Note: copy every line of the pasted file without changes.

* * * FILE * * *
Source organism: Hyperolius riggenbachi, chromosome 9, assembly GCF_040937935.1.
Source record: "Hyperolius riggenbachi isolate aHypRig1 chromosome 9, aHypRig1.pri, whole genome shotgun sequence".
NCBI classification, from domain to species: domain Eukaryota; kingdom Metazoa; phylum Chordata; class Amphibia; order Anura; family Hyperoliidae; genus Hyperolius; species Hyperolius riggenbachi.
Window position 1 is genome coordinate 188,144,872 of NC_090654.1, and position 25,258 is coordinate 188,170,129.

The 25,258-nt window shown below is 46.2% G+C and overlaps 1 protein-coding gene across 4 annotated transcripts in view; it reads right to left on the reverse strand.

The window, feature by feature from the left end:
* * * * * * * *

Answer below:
Source organism: Hyperolius riggenbachi, chromosome 9, assembly GCF_040937935.1.
Source record: "Hyperolius riggenbachi isolate aHypRig1 chromosome 9, aHypRig1.pri, whole genome shotgun sequence".
NCBI classification, from domain to species: domain Eukaryota; kingdom Metazoa; phylum Chordata; class Amphibia; order Anura; family Hyperoliidae; genus Hyperolius; species Hyperolius riggenbachi.
Window position 1 is genome coordinate 188,144,872 of NC_090654.1, and position 25,258 is coordinate 188,170,129.

The 25,258-nt window shown below is 46.2% G+C and overlaps 1 protein-coding gene across 4 annotated transcripts in view; it reads right to left on the reverse strand.

The window, feature by feature from the left end: